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Posts tagged Digital rights management

The Raynfall Agency misses the point in its article on e-book piracy
May 21, 2013 | 2:09 pm

piracyClaire Ryan of The Raynfall Agency posted a pretty good article today on piracy; it includes the agency's thoughts about what authors need to know, along with some practical tips for avoiding piracy of their works. Ryan didn't cover anything new, but she did discuss the basics. I agree with most of what she wrote, but I think she weakened her argument right at the end. Removing DRM and making books available in all territories? That's excellent advice. Readers are far less likely to pirate if they can get your books in the format they like. And if the book is free of...

Happy International Day Against DRM!
May 3, 2013 | 3:05 pm

DRMHonestly, I hadn't even heard about this until I woke up this morning and checked my phone, but apparently today—that's Friday, May 3, 2013—is something of a holiday in the digital publishing community. It's the fifth annual International Day Against DRM. Huh. The organization behind the holiday—which in reality is more of an awareness-raising movement—is known as Defective by Design. As the DBD website explains, "We are a participatory and grassroots campaign exposing DRM-encumbered devices and media for what they really are: Defective by Design. We are working together to eliminate DRM as a threat to innovation in media, the privacy of...

One year later, Tor Books reflects on going DRM-free
April 30, 2013 | 4:30 pm

TorPiracy is the dirty word that companies like to throw around when it comes to digital rights management, or DRM. Many publishers and even retailers use DRM in an effort to avoid having their books stolen on the Internet. One year ago, Tor, a sci-fi and fantasy imprint of Macmillan, dropped DRM from all its books. Besides receiving positive reactions from authors and readers, something else occurred that just might break the hearts of other retailers and publishers. “We’ve seen no discernible increase in piracy on any of our titles, despite them being DRM-free for nearly a year,” UK editorial director Julie...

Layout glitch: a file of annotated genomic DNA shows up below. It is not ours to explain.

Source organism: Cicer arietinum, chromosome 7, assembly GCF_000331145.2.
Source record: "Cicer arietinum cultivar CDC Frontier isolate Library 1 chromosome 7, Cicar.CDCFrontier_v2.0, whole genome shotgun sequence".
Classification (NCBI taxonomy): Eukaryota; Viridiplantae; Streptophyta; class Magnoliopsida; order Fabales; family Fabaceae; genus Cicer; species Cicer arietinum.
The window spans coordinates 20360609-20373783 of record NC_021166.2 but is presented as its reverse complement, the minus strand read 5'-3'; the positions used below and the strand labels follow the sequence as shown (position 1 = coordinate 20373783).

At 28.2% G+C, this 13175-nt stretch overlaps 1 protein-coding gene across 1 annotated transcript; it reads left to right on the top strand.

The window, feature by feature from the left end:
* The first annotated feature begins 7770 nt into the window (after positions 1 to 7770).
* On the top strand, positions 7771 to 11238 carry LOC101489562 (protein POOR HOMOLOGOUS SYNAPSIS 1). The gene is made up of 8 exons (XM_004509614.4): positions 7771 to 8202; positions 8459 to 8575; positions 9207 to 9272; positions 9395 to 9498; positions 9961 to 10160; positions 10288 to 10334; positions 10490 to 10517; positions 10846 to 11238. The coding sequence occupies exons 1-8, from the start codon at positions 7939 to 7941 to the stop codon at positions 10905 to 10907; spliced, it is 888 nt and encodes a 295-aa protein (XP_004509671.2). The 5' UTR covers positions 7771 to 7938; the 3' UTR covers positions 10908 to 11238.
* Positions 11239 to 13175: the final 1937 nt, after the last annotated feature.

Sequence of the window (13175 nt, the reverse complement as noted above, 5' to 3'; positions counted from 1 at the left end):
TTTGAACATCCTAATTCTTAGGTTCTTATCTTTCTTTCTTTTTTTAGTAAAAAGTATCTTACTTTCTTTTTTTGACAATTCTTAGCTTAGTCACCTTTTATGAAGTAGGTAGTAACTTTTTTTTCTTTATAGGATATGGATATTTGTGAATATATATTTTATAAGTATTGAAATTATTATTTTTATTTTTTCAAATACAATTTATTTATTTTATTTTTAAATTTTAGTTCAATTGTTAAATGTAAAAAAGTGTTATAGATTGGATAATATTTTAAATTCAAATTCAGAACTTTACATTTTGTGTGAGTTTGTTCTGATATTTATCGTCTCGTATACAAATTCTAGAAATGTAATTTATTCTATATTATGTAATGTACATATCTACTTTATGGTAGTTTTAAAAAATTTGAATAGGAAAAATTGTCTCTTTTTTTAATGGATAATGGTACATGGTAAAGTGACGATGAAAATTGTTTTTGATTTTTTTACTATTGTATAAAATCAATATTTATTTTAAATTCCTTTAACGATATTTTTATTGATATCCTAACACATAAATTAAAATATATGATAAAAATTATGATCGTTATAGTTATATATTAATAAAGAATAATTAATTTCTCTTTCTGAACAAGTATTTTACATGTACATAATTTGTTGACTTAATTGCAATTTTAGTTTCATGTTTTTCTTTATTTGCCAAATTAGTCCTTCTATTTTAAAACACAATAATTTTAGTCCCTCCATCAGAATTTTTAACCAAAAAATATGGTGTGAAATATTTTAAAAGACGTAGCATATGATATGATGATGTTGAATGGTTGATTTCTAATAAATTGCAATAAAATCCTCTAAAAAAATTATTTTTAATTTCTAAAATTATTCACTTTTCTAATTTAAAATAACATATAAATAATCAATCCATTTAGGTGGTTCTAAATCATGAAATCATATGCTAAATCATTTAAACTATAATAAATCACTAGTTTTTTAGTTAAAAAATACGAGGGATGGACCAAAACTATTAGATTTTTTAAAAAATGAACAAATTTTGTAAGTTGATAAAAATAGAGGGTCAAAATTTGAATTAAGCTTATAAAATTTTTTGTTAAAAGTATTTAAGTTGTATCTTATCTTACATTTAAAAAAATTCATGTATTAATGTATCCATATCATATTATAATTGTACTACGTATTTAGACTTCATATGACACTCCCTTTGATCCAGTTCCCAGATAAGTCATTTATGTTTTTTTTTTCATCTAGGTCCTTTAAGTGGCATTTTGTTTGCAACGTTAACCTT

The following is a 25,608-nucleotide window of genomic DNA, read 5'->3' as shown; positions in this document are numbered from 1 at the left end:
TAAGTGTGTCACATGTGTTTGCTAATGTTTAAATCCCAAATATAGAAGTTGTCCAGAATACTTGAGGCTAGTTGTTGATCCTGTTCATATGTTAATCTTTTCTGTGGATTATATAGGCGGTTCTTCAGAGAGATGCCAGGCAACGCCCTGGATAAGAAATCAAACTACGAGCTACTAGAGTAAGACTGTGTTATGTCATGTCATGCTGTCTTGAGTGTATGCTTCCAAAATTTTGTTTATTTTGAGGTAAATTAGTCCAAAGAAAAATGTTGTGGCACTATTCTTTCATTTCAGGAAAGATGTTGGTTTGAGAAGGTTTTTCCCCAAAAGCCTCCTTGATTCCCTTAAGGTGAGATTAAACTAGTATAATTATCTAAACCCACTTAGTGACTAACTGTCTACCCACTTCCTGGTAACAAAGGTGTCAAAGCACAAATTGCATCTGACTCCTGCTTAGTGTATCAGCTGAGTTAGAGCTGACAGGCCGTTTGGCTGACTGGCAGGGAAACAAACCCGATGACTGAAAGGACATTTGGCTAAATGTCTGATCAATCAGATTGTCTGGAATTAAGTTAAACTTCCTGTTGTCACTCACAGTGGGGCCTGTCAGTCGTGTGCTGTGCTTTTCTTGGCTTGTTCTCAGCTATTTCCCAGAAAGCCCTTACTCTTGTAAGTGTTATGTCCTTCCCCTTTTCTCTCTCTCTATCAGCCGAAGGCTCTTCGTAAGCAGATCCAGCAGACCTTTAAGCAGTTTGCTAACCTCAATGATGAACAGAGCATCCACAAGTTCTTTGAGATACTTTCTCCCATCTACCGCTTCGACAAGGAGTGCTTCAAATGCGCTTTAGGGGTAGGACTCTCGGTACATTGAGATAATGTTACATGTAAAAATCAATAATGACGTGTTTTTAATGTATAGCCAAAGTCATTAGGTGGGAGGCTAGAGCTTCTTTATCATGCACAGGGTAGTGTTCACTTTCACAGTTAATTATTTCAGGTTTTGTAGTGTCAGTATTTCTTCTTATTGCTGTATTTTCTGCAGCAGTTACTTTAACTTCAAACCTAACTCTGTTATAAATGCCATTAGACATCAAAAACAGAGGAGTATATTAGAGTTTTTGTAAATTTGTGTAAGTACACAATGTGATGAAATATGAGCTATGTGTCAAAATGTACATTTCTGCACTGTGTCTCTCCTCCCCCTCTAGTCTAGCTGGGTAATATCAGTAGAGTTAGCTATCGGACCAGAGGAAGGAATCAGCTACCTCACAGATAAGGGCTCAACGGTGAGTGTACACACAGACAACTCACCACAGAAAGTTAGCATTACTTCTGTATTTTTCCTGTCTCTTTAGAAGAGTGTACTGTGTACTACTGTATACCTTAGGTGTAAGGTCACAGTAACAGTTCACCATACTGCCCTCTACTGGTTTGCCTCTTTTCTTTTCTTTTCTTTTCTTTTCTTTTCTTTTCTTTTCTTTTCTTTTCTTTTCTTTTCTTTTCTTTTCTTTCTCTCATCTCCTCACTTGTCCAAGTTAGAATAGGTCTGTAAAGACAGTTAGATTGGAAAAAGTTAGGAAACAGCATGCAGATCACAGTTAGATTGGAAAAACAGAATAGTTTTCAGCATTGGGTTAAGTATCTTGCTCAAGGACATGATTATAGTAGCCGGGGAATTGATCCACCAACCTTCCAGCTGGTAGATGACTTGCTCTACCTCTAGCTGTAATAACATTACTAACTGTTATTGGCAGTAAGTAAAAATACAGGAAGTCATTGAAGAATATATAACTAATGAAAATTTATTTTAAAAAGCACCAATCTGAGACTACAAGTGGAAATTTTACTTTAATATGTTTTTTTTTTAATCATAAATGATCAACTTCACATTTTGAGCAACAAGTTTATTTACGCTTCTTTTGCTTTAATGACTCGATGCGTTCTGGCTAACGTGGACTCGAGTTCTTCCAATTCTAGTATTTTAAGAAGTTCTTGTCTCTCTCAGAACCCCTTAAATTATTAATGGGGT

My DRM-Free Year, Month 4: The Internet Archive and my first DIY
April 30, 2013 | 11:19 am

Read all the installments of “My DRM-Free Year” Jan | Feb | Mar | Apr | May | Jun | Jul | Aug | Sep | Oct | Nov-Dec * * * I am four months into my DRM-free year, and so far have spent just a fraction of my usual book budget. In my highest year—the year agency pricing came out, and I binged in preparation—I spent $1,300, for an average of $108 per month. This year, I am down to less than $20 per month, and most of it spent on a handful of Kindle Deals of the Day, and the odd indie read. So, where has my book spending—and my reading time—gone in April? My one book purchase this month...

Morning Links: 10 delicious literary beers to drink while reading
April 7, 2013 | 8:34 am

Morning LinksPodcast: No Such Thing as Used E-Book (Publishers Weekly) Why do we keep making e-books like paper books? (Gizmodo) To save indies, publishers need to reconsider DRM (Dear Author) 10 Delicious Literary Beers to Drink While Reading (Flavorwire) Hugh Howey: Self-publishing is the future (Salon) Kindle Daily Deals: Cat's Cradle by Kurt Vonnegut (and 3 others)    ...

Kobo’s response to the WH Smith DRM situation
March 21, 2013 | 2:13 pm

WH SmithYesterday morning, we brought to your attention a rather unusual situation that had been taking place in the WH Smith e-retail store: Kobo e-books that were meant to be DRM-free had been listed on the WH Smith site as having digital rights management software added. Even books that had been authored by Cory Doctorow, perhaps the most vocal opponent of DRM today, were listed as having DRM installed. After contacting both Kobo and WH Smith and requesting statements about the situation from both, we heard from Kobo's Toronto-based media relations manager, René d'Entremont. And while his message wasn't exactly the picture of clarity,...

Updated: WH Smith adding DRM to Cory Doctorow books, and others’
March 20, 2013 | 10:28 am